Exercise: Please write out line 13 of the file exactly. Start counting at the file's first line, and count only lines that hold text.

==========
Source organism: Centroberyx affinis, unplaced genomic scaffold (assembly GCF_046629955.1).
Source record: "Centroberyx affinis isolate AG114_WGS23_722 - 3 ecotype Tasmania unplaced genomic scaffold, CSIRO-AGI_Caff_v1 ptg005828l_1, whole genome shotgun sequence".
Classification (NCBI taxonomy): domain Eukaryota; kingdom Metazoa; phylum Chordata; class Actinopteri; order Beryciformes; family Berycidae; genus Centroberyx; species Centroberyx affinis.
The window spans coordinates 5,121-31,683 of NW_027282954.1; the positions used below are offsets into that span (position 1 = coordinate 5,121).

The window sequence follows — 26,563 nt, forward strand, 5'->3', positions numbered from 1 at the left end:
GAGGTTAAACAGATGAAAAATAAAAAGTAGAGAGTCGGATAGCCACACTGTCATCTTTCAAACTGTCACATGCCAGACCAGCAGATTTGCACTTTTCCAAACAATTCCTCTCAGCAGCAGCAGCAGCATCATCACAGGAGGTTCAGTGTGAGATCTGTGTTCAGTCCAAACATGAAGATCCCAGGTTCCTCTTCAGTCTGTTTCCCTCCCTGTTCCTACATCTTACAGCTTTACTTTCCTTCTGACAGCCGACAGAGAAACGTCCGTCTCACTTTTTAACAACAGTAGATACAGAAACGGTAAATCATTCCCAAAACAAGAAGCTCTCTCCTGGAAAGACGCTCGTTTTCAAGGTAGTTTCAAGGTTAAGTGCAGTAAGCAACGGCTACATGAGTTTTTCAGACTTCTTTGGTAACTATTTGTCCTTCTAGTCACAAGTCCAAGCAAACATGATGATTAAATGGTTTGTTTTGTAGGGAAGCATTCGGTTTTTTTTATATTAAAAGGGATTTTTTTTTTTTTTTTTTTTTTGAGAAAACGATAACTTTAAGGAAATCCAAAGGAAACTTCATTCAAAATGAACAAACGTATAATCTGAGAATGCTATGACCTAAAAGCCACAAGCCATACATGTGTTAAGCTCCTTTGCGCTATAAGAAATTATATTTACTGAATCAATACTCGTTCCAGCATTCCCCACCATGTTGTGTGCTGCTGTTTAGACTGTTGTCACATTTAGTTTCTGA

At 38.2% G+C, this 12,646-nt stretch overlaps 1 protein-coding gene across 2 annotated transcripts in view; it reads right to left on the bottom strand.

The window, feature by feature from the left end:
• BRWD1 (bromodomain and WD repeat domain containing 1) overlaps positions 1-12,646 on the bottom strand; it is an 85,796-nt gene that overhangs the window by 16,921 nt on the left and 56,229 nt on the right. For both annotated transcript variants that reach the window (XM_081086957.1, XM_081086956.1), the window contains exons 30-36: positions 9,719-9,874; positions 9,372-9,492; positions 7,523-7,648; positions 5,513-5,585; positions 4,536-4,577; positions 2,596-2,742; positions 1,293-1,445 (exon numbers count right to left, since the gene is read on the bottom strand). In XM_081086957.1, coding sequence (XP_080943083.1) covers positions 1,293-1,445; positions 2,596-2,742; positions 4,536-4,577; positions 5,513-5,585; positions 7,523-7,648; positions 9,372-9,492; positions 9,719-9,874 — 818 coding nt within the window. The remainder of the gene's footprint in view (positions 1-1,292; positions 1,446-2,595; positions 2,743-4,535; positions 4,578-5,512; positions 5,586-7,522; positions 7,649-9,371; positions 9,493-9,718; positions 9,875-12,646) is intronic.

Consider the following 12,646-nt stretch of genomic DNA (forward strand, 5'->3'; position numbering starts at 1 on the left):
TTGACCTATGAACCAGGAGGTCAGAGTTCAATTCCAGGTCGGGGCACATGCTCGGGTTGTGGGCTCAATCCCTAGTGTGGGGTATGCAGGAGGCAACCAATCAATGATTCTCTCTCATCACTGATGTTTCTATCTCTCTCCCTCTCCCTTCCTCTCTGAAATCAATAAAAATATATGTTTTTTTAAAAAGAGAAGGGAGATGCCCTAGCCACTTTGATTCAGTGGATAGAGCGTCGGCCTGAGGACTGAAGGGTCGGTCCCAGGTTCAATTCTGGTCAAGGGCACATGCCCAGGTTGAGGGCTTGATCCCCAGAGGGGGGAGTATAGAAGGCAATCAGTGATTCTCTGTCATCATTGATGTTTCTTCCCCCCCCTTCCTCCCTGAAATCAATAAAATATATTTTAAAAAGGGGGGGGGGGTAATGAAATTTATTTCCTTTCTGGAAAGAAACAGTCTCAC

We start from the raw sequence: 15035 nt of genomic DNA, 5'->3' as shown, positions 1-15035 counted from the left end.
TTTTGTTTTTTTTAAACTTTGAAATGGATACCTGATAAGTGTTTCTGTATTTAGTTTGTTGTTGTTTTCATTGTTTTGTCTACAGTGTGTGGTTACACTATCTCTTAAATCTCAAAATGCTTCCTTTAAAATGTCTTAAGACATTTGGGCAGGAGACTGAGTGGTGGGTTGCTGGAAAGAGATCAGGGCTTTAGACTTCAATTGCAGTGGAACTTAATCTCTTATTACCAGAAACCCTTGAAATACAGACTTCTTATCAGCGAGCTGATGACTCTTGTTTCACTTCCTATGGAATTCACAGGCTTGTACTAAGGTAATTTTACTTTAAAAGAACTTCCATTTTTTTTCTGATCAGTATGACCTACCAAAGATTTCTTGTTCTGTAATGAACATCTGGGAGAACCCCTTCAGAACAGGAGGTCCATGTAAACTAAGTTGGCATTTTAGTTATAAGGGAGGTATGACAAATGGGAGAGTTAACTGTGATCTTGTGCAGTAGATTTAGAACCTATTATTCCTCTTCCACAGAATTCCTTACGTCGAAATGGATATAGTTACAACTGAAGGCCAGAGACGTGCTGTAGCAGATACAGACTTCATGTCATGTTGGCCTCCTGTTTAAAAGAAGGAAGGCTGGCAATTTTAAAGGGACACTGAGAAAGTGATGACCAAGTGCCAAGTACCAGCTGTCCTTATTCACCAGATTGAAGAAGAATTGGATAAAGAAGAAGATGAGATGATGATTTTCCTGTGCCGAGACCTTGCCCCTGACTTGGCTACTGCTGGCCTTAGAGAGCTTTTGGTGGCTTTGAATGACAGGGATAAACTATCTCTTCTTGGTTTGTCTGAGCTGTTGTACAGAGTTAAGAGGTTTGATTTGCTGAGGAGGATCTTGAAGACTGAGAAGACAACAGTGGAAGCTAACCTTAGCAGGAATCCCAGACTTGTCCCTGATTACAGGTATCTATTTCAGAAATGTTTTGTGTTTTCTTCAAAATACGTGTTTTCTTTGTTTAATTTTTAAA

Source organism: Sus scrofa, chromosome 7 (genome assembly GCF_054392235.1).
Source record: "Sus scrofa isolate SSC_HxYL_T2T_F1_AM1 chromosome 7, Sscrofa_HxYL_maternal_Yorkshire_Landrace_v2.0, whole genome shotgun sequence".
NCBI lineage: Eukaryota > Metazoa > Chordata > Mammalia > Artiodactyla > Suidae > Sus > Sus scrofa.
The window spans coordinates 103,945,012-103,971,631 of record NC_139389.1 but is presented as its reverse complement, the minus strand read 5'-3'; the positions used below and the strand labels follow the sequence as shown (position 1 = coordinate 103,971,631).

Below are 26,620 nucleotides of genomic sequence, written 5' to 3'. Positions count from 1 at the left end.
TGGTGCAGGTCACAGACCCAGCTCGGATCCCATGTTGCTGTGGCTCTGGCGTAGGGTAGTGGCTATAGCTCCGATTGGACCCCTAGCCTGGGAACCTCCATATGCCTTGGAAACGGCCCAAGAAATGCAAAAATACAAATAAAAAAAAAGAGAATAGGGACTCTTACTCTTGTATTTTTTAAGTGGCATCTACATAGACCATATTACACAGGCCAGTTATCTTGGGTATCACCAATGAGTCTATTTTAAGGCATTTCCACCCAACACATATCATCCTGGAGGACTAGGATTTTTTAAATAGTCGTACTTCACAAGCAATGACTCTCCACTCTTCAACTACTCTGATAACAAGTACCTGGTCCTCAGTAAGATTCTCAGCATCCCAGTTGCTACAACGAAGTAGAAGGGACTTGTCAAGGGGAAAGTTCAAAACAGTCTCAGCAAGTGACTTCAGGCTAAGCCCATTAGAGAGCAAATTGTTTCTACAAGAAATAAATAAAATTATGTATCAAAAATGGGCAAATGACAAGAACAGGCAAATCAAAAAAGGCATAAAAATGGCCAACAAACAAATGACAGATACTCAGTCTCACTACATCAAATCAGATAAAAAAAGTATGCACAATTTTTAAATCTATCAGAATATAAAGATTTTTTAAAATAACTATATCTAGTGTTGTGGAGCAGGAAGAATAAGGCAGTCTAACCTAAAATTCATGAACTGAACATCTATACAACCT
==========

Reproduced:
TTTTGTTTTTTTTAAACTTTGAAATGGATACCTGATAAGTGTTTCTGTATTTAGTTTGTTGTTGTTTTCATTGTTTTGTCTACAGTGTGTGGTTACACTATCTCTTAAATCTCAAAATGCTTCCTTTAAAATGTCTTAAGACATTTGGGCAGGAGACTGAGTGGTGGGTTGCTGGAAAGAGATCAGGGCTTTAGACTTCAATTGCAGTGGAACTTAATCTCTTATTACCAGAAACCCTTGAAATACAGACTTCTTATCAGCGAGCTGATGACTCTTGTTTCACTTCCTATGGAATTCACAGGCTTGTACTAAGGTAATTTTACTTTAAAAGAACTTCCATTTTTTTTCTGATCAGTATGACCTACCAAAGATTTCTTGTTCTGTAATGAACATCTGGGAGAACCCCTTCAGAACAGGAGGTCCATGTAAACTAAGTTGGCATTTTAGTTATAAGGGAGGTATGACAAATGGGAGAGTTAACTGTGATCTTGTGCAGTAGATTTAGAACCTATTATTCCTCTTCCACAGAATTCCTTACGTCGAAATGGATATAGTTACAACTGAAGGCCAGAGACGTGCTGTAGCAGATACAGACTTCATGTCATGTTGGCCTCCTGTTTAAAAGAAGGAAGGCTGGCAATTTTAAAGGGACACTGAGAAAGTGATGACCAAGTGCCAAGTACCAGCTGTCCTTATTCACCAGATTGAAGAAGAATTGGATAAAGAAGAAGATGAGATGATGATTTTCCTGTGCCGAGACCTTGCCCCTGACTTGGCTACTGCTGGCCTTAGAGAGCTTTTGGTGGCTTTGAATGACAGGGATAAACTATCTCTTCTTGGTTTGTCTGAGCTGTTGTACAGAGTTAAGAGGTTTGATTTGCTGAGGAGGATCTTGAAGACTGAGAAGACAACAGTGGAAGCTAACCTTAGCAGGAATCCCAGACTTGTCCCTGATTACAGGTATCTATTTCAGAAATGTTTTGTGTTTTCTTCAAAATACGTGTTTTCTTTGTTTAATTTTTAAA